You may have wondered what Preservation components mean on your members statement? The main terms that you will find on your statement are, preserved benefits (PBs), restricted non-preserved benefits (RNPBs) or unrestricted non-preserved benefits (UNPBs).
Since 1999, all contributions and any earnings inside of your SMSF will be considered “preserved”. That is, they are locked inside of Superannuation for the member until they meet a “condition of release” (meaning: a legitimate reason to draw down on your Super).
By way of example, if your total member balance is $500,000 and your preserved amount is $500,000, that means that you do not have the ability to take any money out of your Super until you have met a condition of release.
Restricted Non Preserved benefits are those that relate to your Superannuation contributions prior to July 1999 when the rules for accessing superannuation changed. We won’t address this component in this article, suffice to say that any amounts in this component are unlikely to grow or change if indeed you have any at all.
The last component is Unrestricted non preserved benefits. This component is the best one by far. Once you have met a full condition of release, then you have full and unfettered access to your Super, which means you are allowed to withdraw your benefits. You can have all of your members balance in this component even if you do not commence a pension. The amount should be moved into UNPB component regardless of your pension status. You can have 100% UNPB’s whilst being in accumulation phase.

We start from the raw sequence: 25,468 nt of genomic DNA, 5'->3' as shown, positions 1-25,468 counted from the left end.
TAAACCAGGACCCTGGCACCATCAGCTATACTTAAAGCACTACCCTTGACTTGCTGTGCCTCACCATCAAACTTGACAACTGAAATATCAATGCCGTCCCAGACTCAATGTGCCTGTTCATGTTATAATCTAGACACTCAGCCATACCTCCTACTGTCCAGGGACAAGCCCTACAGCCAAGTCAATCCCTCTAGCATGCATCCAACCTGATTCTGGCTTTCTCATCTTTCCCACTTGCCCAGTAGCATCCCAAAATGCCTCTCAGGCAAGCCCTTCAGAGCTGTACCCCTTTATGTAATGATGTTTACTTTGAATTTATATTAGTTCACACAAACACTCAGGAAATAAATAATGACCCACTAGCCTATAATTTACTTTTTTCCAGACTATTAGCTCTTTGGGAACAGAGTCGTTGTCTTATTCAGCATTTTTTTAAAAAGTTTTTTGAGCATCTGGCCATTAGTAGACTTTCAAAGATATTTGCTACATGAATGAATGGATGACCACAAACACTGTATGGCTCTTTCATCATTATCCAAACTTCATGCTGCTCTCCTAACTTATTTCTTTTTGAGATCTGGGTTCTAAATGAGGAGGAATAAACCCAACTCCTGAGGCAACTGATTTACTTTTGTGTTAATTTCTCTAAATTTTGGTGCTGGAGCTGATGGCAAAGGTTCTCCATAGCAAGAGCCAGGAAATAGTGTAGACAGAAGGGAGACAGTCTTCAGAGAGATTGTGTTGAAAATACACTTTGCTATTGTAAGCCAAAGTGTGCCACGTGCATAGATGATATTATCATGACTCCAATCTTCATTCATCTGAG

Once a full condition of release happens, you can access this money as a lump sum without starting a pension. There are tax free lump sum lifetime limits that can be withdrawn without starting a pension or regular payments- regardless of your age. But you have to remember that you have to have met a condition of release to do so. Just a reminder that any amounts withdrawn from your Super do not need to be declared as income if you withdraw that amount after you have reached the age of 60.